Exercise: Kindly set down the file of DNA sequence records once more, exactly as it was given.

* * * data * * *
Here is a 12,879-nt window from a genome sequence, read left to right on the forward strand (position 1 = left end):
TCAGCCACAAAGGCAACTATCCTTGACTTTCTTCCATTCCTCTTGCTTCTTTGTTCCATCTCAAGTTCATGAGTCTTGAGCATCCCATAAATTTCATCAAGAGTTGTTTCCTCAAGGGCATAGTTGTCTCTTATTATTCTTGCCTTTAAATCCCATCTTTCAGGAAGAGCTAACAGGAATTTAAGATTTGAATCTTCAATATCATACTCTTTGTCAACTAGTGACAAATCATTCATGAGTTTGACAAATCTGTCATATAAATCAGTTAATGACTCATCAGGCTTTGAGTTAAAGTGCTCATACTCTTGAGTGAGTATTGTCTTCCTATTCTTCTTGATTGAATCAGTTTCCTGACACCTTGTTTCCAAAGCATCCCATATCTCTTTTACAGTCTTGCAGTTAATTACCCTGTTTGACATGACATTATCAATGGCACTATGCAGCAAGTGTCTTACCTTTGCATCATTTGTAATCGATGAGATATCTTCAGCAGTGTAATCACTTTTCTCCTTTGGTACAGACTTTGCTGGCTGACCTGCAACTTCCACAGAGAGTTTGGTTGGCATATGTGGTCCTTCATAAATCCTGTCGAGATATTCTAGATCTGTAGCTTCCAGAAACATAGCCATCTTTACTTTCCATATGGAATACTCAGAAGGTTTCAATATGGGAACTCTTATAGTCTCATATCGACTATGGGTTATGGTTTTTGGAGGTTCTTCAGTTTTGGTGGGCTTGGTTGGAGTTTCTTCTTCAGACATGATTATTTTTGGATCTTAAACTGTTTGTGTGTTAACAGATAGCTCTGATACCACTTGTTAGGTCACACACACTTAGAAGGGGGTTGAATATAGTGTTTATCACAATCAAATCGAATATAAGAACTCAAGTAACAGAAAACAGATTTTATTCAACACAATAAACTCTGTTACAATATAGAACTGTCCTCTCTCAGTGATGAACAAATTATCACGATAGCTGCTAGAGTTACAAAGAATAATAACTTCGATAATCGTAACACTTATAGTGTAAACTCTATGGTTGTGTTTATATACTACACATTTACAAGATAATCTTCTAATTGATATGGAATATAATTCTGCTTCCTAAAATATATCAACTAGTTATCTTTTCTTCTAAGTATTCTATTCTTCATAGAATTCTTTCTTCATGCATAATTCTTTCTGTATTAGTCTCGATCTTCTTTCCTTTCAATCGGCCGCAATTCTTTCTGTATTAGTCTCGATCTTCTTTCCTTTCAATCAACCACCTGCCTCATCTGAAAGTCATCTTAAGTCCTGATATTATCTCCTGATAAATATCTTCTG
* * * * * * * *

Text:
Here is a 12,879-nt window from a genome sequence, read left to right on the forward strand (position 1 = left end):
TCAGCCACAAAGGCAACTATCCTTGACTTTCTTCCATTCCTCTTGCTTCTTTGTTCCATCTCAAGTTCATGAGTCTTGAGCATCCCATAAATTTCATCAAGAGTTGTTTCCTCAAGGGCATAGTTGTCTCTTATTATTCTTGCCTTTAAATCCCATCTTTCAGGAAGAGCTAACAGGAATTTAAGATTTGAATCTTCAATATCATACTCTTTGTCAACTAGTGACAAATCATTCATGAGTTTGACAAATCTGTCATATAAATCAGTTAATGACTCATCAGGCTTTGAGTTAAAGTGCTCATACTCTTGAGTGAGTATTGTCTTCCTATTCTTCTTGATTGAATCAGTTTCCTGACACCTTGTTTCCAAAGCATCCCATATCTCTTTTACAGTCTTGCAGTTAATTACCCTGTTTGACATGACATTATCAATGGCACTATGCAGCAAGTGTCTTACCTTTGCATCATTTGTAATCGATGAGATATCTTCAGCAGTGTAATCACTTTTCTCCTTTGGTACAGACTTTGCTGGCTGACCTGCAACTTCCACAGAGAGTTTGGTTGGCATATGTGGTCCTTCATAAATCCTGTCGAGATATTCTAGATCTGTAGCTTCCAGAAACATAGCCATCTTTACTTTCCATATGGAATACTCAGAAGGTTTCAATATGGGAACTCTTATAGTCTCATATCGACTATGGGTTATGGTTTTTGGAGGTTCTTCAGTTTTGGTGGGCTTGGTTGGAGTTTCTTCTTCAGACATGATTATTTTTGGATCTTAAACTGTTTGTGTGTTAACAGATAGCTCTGATACCACTTGTTAGGTCACACACACTTAGAAGGGGGTTGAATATAGTGTTTATCACAATCAAATCGAATATAAGAACTCAAGTAACAGAAAACAGATTTTATTCAACACAATAAACTCTGTTACAATATAGAACTGTCCTCTCTCAGTGATGAACAAATTATCACGATAGCTGCTAGAGTTACAAAGAATAATAACTTCGATAATCGTAACACTTATAGTGTAAACTCTATGGTTGTGTTTATATACTACACATTTACAAGATAATCTTCTAATTGATATGGAATATAATTCTGCTTCCTAAAATATATCAACTAGTTATCTTTTCTTCTAAGTATTCTATTCTTCATAGAATTCTTTCTTCATGCATAATTCTTTCTGTATTAGTCTCGATCTTCTTTCCTTTCAATCGGCCGCAATTCTTTCTGTATTAGTCTCGATCTTCTTTCCTTTCAATCAACCACCTGCCTCATCTGAAAGTCATCTTAAGTCCTGATATTATCTCCTGATAAATATCTTCTG